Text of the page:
Puppy raising Kokonut, a Lollie, was our first experience with a Freedom Guide Dog pup. After watching my in-laws, the Mulvihills, raise many puppies, we wanted to try it, too. My work as a therapist at Ironwood, a therapeutic boarding school in Maine, gave me the idea of why not have the residents of Ironwood puppy raise? After presenting the idea to a team of managers and the owners of Ironwood, as well as Freedom, we determined that Kokonut would spend her days at Ironwood with the kids and her nights and weekends with my family or another therapist’s family. Another therapist, Nicole, jumped at the chance to co-raise, in order to offer Kokonut respite and different experiences that my husband and I could not provide.
With my husband and I, Kokonut spent a lot of time outside with our older dogs. She would spend time in the woods during maple syrup season, swimming in the lake in the summer, and time just being a dog. Shopping, going to restaurants, and visiting college campuses were other explorations we provided. Visiting the Mulvihill puppies was also a treat for Kokonut.
Nicole could offer Kokonut time at football games, many days at Damariscotta Lake, rides on a boat to her camp in northern Maine, and time with her teenage children still at home. Nicole’s son, Michael (who has Down’s Syndrome), especially loved Kokonut and spent time feeling more comfortable with dogs by taking responsibility for walking her and just being with her, providing her hugs and attention.
Much of Koko’s time was spent at Ironwood. A staff member and Ironwood’s dog trainer, Ronanne, took the lead in ensuring Kokonut’s raising experience at Ironwood abided by Freedom’s expectations. Koko received her name from a vote the kids took after narrowing down “K” names. The residents thought an unusual “K” name would be cute and fun, so that is how Koko received her name. Before Koko’s arrival, it was expected that each resident would read the Freedom Guide Dog puppy raising packet before being able to handle Kokonut. When Kokonut arrived, she was greeted by 24 adolescents, two cats, seven horses, as many as five dogs on any given day, and several adults. Koko’s daytime home was in what is known as the “Farmhouse,” an old, open farmhouse in the midst of Frye mountain. Each week, Kokonut had a resident puppy handler whose responsibility was to take Koko wherever they went. Koko would walk her handler to school each morning, rest in her crate during school hours (which was often interrupted by staff who allowed her to hang out with them), and spend her afternoons participating in group activities with her resident handler. At times, she would accompany residents to appointments at the dentist and pediatrician. She would go to both individual and family therapy with residents and meet families during Ironwood’s family weekends. Each Tuesday, Kokonut would go to dog training class with anywhere from five to ten dogs, so residents could learn more about the responsibility of being a dog owner. While photos of residents cannot be shared due to confidentiality, hundreds of photos were taken of residents with Kokonut. In fact, when residents graduate from Ironwood, they have a grad photo taken to be hung in the Farmhouse. And yes, Kokonut made her way in a few grad photos and bid many residents farewell as they left Ironwood. Koko had many dog friends at Ironwood as well. June, a basset hound, was close to her age and a dear pal to run and play with. Bruin, a black lab who lives at Ironwood, would often teach Kokonut the rules of living at the Farmhouse. Uncle CJ, another black lab, would often walk alongside Kokonut back and forth to school to help her keep pace when walking on a leash. Frankie, a blue-eyed horse, was another friend to Kokonut and one she often sought out when visiting the barn.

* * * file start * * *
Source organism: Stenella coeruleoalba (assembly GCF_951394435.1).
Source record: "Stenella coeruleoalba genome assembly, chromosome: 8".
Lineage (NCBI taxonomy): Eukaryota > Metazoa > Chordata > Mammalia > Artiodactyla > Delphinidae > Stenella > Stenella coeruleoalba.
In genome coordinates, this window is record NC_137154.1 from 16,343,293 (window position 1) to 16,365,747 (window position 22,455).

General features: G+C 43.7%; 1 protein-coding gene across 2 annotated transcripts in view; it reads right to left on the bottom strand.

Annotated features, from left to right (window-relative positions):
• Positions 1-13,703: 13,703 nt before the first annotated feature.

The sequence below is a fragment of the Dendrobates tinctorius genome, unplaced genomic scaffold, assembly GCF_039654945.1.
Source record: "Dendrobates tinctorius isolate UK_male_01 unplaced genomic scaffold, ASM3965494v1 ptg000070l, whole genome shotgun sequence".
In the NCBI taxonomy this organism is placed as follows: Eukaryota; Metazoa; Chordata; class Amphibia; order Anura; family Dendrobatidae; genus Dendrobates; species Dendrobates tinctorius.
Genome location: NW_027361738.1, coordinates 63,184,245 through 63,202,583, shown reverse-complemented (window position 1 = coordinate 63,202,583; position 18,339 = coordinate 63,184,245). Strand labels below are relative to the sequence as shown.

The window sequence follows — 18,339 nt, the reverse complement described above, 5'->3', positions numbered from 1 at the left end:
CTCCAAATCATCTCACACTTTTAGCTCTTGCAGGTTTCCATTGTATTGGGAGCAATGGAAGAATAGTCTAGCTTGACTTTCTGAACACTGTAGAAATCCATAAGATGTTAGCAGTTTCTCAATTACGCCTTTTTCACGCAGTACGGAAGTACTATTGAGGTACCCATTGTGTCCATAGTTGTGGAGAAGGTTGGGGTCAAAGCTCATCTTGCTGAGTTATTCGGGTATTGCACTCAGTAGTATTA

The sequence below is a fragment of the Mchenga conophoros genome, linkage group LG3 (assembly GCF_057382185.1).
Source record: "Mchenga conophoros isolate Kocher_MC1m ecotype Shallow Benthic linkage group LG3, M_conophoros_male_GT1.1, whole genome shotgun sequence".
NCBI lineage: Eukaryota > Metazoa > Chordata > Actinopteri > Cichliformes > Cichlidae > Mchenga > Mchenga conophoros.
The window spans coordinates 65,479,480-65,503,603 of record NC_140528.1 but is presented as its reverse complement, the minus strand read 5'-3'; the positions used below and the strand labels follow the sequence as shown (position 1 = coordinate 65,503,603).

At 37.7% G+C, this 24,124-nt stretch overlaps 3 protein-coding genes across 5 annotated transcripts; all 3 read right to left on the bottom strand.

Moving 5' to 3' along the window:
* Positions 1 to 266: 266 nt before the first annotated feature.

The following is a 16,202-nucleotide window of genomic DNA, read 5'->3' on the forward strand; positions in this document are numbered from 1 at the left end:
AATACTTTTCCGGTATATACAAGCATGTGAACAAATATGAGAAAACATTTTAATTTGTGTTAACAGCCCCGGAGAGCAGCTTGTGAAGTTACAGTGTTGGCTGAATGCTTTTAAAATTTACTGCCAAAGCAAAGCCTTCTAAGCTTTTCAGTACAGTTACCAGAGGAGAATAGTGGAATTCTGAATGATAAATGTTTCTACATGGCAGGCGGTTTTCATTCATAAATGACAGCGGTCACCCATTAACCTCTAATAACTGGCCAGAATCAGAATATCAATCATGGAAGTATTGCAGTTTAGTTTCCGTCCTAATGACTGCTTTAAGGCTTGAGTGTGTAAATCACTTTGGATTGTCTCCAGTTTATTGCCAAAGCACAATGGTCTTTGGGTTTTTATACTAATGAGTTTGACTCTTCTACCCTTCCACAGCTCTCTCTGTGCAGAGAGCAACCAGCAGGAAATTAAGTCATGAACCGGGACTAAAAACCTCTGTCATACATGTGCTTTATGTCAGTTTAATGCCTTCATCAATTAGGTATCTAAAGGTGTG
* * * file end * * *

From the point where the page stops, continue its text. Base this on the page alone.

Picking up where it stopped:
Kokonut had her own graduation in May 2019. She had been with all of us for almost two years and had become a daily dose of love for many. A special slide show and a meal of meatloaf cupcakes were enjoyed by Koko and her dog friends as way to celebrate. The day Koko said good-bye was an emotional one. She received many hugs, tears, kisses, and giggles as she said goodbye.
As I reflect back on Kokonut’s adventures with all of us, I am struck by not only the rich experiences that were provided to this pup but by the love and attention she brought each and every one of the residents she came in contact with (probably in all 40+ adolescents). She was there through laughter, sadness, and even times of someone being upset. Her presence was a gift to many. I am grateful to all at Ironwood, and a special shout-out to Ronanne and Nicole, who gave Kokonut this opportunity. We are also watching her progress and cannot wait to hear who she is placed with to continue her adventure. In the meantime, the Ironwood adventure in puppy raising continues with a Barbet named Umi.
Nan Simpson, LCSW